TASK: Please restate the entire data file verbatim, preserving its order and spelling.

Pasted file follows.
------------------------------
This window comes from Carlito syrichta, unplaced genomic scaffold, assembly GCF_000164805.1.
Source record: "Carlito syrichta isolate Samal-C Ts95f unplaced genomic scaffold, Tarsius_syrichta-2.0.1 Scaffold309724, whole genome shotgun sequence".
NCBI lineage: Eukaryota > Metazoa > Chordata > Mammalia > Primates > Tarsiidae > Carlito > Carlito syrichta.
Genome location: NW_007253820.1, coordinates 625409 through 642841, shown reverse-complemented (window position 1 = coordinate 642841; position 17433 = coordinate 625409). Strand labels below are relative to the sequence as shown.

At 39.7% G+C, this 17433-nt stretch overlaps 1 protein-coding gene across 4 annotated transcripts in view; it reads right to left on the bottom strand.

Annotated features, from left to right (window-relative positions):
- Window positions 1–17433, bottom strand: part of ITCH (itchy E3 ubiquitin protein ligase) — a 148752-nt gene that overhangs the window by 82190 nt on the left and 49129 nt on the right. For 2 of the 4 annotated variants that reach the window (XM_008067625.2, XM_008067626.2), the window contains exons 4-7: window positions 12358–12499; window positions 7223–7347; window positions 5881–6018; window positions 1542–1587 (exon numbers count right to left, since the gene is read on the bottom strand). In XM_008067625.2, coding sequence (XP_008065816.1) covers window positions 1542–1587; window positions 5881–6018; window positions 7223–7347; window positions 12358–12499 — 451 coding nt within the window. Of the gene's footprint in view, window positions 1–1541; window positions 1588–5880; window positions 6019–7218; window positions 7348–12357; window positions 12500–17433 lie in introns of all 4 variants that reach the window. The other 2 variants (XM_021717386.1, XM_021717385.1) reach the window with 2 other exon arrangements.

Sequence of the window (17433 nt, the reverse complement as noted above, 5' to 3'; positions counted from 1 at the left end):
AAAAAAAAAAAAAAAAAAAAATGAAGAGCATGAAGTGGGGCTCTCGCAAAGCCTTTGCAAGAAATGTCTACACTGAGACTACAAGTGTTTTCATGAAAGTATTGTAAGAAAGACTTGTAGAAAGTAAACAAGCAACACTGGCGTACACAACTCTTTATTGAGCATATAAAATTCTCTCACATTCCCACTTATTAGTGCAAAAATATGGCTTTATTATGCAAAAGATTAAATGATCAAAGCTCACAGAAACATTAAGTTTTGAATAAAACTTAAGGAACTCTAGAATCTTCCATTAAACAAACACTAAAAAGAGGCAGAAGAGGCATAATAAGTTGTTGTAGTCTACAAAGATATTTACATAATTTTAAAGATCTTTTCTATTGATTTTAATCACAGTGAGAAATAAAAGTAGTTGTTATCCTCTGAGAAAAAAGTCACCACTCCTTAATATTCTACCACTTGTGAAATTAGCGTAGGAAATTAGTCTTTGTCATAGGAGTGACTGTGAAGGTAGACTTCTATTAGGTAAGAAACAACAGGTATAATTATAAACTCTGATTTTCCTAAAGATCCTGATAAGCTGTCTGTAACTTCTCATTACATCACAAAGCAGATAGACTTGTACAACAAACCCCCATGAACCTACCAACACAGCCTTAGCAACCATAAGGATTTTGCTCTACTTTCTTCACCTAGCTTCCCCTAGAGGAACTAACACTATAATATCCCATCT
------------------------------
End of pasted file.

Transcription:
This window comes from Carlito syrichta, unplaced genomic scaffold, assembly GCF_000164805.1.
Source record: "Carlito syrichta isolate Samal-C Ts95f unplaced genomic scaffold, Tarsius_syrichta-2.0.1 Scaffold309724, whole genome shotgun sequence".
NCBI lineage: Eukaryota > Metazoa > Chordata > Mammalia > Primates > Tarsiidae > Carlito > Carlito syrichta.
Genome location: NW_007253820.1, coordinates 625409 through 642841, shown reverse-complemented (window position 1 = coordinate 642841; position 17433 = coordinate 625409). Strand labels below are relative to the sequence as shown.

At 39.7% G+C, this 17433-nt stretch overlaps 1 protein-coding gene across 4 annotated transcripts in view; it reads right to left on the bottom strand.

Annotated features, from left to right (window-relative positions):
- Window positions 1–17433, bottom strand: part of ITCH (itchy E3 ubiquitin protein ligase) — a 148752-nt gene that overhangs the window by 82190 nt on the left and 49129 nt on the right. For 2 of the 4 annotated variants that reach the window (XM_008067625.2, XM_008067626.2), the window contains exons 4-7: window positions 12358–12499; window positions 7223–7347; window positions 5881–6018; window positions 1542–1587 (exon numbers count right to left, since the gene is read on the bottom strand). In XM_008067625.2, coding sequence (XP_008065816.1) covers window positions 1542–1587; window positions 5881–6018; window positions 7223–7347; window positions 12358–12499 — 451 coding nt within the window. Of the gene's footprint in view, window positions 1–1541; window positions 1588–5880; window positions 6019–7218; window positions 7348–12357; window positions 12500–17433 lie in introns of all 4 variants that reach the window. The other 2 variants (XM_021717386.1, XM_021717385.1) reach the window with 2 other exon arrangements.

Sequence of the window (17433 nt, the reverse complement as noted above, 5' to 3'; positions counted from 1 at the left end):
AAAAAAAAAAAAAAAAAAAAATGAAGAGCATGAAGTGGGGCTCTCGCAAAGCCTTTGCAAGAAATGTCTACACTGAGACTACAAGTGTTTTCATGAAAGTATTGTAAGAAAGACTTGTAGAAAGTAAACAAGCAACACTGGCGTACACAACTCTTTATTGAGCATATAAAATTCTCTCACATTCCCACTTATTAGTGCAAAAATATGGCTTTATTATGCAAAAGATTAAATGATCAAAGCTCACAGAAACATTAAGTTTTGAATAAAACTTAAGGAACTCTAGAATCTTCCATTAAACAAACACTAAAAAGAGGCAGAAGAGGCATAATAAGTTGTTGTAGTCTACAAAGATATTTACATAATTTTAAAGATCTTTTCTATTGATTTTAATCACAGTGAGAAATAAAAGTAGTTGTTATCCTCTGAGAAAAAAGTCACCACTCCTTAATATTCTACCACTTGTGAAATTAGCGTAGGAAATTAGTCTTTGTCATAGGAGTGACTGTGAAGGTAGACTTCTATTAGGTAAGAAACAACAGGTATAATTATAAACTCTGATTTTCCTAAAGATCCTGATAAGCTGTCTGTAACTTCTCATTACATCACAAAGCAGATAGACTTGTACAACAAACCCCCATGAACCTACCAACACAGCCTTAGCAACCATAAGGATTTTGCTCTACTTTCTTCACCTAGCTTCCCCTAGAGGAACTAACACTATAATATCCCATCT